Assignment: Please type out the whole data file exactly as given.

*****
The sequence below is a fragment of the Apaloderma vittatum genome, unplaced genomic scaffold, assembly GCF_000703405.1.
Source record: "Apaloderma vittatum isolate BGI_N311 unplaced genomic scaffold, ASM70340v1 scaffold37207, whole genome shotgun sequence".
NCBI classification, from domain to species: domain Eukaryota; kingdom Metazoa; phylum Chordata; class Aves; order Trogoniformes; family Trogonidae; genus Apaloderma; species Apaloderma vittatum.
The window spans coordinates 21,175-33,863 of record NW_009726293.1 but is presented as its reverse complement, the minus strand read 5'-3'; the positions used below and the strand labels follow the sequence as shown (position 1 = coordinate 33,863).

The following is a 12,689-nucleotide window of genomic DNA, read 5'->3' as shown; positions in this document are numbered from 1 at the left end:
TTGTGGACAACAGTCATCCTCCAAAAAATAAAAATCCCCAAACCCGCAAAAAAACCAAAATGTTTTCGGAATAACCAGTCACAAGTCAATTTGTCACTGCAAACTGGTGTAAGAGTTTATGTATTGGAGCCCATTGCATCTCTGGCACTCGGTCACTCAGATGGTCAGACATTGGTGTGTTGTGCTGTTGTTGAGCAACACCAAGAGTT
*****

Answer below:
The sequence below is a fragment of the Apaloderma vittatum genome, unplaced genomic scaffold, assembly GCF_000703405.1.
Source record: "Apaloderma vittatum isolate BGI_N311 unplaced genomic scaffold, ASM70340v1 scaffold37207, whole genome shotgun sequence".
NCBI classification, from domain to species: domain Eukaryota; kingdom Metazoa; phylum Chordata; class Aves; order Trogoniformes; family Trogonidae; genus Apaloderma; species Apaloderma vittatum.
The window spans coordinates 21,175-33,863 of record NW_009726293.1 but is presented as its reverse complement, the minus strand read 5'-3'; the positions used below and the strand labels follow the sequence as shown (position 1 = coordinate 33,863).

The following is a 12,689-nucleotide window of genomic DNA, read 5'->3' as shown; positions in this document are numbered from 1 at the left end:
TTGTGGACAACAGTCATCCTCCAAAAAATAAAAATCCCCAAACCCGCAAAAAAACCAAAATGTTTTCGGAATAACCAGTCACAAGTCAATTTGTCACTGCAAACTGGTGTAAGAGTTTATGTATTGGAGCCCATTGCATCTCTGGCACTCGGTCACTCAGATGGTCAGACATTGGTGTGTTGTGCTGTTGTTGAGCAACACCAAGAGTT